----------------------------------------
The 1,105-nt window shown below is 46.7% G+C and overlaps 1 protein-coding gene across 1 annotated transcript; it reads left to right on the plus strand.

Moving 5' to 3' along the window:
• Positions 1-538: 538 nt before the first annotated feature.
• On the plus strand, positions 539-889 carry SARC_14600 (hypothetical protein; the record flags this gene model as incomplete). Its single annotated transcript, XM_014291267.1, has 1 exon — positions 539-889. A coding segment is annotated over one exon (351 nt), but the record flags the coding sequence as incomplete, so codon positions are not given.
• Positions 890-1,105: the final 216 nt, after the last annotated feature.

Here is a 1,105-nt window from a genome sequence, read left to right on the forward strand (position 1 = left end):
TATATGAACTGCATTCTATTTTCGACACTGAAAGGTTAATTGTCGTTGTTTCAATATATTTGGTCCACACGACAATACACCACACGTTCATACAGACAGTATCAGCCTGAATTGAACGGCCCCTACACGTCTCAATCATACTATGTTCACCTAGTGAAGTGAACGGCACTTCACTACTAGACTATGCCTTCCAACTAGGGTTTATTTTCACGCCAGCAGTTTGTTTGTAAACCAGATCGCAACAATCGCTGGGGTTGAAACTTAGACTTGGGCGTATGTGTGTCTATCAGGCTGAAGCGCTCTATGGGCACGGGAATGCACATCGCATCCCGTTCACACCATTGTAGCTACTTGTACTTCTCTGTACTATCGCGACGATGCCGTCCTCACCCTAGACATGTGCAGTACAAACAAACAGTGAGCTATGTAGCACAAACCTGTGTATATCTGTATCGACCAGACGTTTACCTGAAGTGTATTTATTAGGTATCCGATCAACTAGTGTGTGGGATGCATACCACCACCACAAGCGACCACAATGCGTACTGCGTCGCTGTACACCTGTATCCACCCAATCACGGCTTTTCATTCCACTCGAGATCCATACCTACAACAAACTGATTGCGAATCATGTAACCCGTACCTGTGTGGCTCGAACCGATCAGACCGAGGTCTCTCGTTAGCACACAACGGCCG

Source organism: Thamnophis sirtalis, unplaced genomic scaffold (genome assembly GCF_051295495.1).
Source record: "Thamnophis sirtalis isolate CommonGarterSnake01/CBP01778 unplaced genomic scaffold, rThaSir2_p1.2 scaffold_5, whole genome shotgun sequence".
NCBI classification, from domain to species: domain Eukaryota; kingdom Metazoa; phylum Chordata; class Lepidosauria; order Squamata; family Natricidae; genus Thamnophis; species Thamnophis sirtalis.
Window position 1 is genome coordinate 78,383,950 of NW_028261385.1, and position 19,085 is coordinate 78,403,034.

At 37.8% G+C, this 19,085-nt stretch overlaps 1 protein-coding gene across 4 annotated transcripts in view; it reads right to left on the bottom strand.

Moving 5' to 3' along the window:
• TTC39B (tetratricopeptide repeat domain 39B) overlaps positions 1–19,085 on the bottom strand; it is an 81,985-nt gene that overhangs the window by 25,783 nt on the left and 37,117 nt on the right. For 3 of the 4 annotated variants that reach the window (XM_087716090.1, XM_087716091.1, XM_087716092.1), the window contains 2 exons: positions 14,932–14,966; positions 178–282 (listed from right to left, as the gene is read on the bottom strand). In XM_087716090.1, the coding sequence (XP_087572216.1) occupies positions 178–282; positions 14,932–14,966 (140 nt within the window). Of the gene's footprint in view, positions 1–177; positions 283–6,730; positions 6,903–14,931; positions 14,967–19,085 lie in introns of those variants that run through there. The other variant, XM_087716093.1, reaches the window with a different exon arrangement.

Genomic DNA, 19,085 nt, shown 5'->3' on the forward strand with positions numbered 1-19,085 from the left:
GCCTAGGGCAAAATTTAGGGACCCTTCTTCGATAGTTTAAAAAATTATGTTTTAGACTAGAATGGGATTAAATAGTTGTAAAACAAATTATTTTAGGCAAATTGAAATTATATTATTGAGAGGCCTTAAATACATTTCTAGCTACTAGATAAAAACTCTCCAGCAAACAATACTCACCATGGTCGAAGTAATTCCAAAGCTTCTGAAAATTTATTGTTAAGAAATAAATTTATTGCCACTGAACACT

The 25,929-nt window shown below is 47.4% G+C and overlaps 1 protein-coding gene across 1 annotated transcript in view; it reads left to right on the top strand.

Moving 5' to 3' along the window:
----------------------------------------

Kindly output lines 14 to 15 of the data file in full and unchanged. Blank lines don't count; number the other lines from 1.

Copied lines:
• TTC39B (tetratricopeptide repeat domain 39B) overlaps positions 1–19,085 on the bottom strand; it is an 81,985-nt gene that overhangs the window by 25,783 nt on the left and 37,117 nt on the right. For 3 of the 4 annotated variants that reach the window (XM_087716090.1, XM_087716091.1, XM_087716092.1), the window contains 2 exons: positions 14,932–14,966; positions 178–282 (listed from right to left, as the gene is read on the bottom strand). In XM_087716090.1, the coding sequence (XP_087572216.1) occupies positions 178–282; positions 14,932–14,966 (140 nt within the window). Of the gene's footprint in view, positions 1–177; positions 283–6,730; positions 6,903–14,931; positions 14,967–19,085 lie in introns of those variants that run through there. The other variant, XM_087716093.1, reaches the window with a different exon arrangement.

Genomic DNA, 19,085 nt, shown 5'->3' on the forward strand with positions numbered 1-19,085 from the left: